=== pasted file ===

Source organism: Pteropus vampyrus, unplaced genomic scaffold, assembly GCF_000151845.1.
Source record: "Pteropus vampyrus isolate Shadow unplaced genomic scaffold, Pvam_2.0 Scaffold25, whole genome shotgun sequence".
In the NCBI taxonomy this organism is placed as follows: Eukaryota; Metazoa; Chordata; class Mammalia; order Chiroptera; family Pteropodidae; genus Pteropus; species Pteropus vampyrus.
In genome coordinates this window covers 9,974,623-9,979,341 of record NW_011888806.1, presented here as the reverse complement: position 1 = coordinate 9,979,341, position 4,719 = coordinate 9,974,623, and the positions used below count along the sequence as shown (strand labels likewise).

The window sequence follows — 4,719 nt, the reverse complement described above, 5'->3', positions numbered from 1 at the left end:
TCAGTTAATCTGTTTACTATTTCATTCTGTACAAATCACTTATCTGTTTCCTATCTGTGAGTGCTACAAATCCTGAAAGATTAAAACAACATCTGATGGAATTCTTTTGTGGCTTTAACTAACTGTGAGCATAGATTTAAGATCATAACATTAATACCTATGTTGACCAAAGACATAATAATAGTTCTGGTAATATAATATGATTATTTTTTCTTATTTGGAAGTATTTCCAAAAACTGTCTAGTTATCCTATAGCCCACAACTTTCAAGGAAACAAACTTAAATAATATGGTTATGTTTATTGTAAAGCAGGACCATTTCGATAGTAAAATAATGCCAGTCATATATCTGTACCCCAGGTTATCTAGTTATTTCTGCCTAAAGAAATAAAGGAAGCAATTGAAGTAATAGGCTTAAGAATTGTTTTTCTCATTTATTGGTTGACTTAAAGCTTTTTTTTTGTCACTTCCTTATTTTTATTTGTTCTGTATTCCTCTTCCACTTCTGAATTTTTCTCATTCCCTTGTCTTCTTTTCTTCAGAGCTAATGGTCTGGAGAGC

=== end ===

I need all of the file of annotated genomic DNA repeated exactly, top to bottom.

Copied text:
Source organism: Pteropus vampyrus, unplaced genomic scaffold, assembly GCF_000151845.1.
Source record: "Pteropus vampyrus isolate Shadow unplaced genomic scaffold, Pvam_2.0 Scaffold25, whole genome shotgun sequence".
In the NCBI taxonomy this organism is placed as follows: Eukaryota; Metazoa; Chordata; class Mammalia; order Chiroptera; family Pteropodidae; genus Pteropus; species Pteropus vampyrus.
In genome coordinates this window covers 9,974,623-9,979,341 of record NW_011888806.1, presented here as the reverse complement: position 1 = coordinate 9,979,341, position 4,719 = coordinate 9,974,623, and the positions used below count along the sequence as shown (strand labels likewise).

The window sequence follows — 4,719 nt, the reverse complement described above, 5'->3', positions numbered from 1 at the left end:
TCAGTTAATCTGTTTACTATTTCATTCTGTACAAATCACTTATCTGTTTCCTATCTGTGAGTGCTACAAATCCTGAAAGATTAAAACAACATCTGATGGAATTCTTTTGTGGCTTTAACTAACTGTGAGCATAGATTTAAGATCATAACATTAATACCTATGTTGACCAAAGACATAATAATAGTTCTGGTAATATAATATGATTATTTTTTCTTATTTGGAAGTATTTCCAAAAACTGTCTAGTTATCCTATAGCCCACAACTTTCAAGGAAACAAACTTAAATAATATGGTTATGTTTATTGTAAAGCAGGACCATTTCGATAGTAAAATAATGCCAGTCATATATCTGTACCCCAGGTTATCTAGTTATTTCTGCCTAAAGAAATAAAGGAAGCAATTGAAGTAATAGGCTTAAGAATTGTTTTTCTCATTTATTGGTTGACTTAAAGCTTTTTTTTTGTCACTTCCTTATTTTTATTTGTTCTGTATTCCTCTTCCACTTCTGAATTTTTCTCATTCCCTTGTCTTCTTTTCTTCAGAGCTAATGGTCTGGAGAGC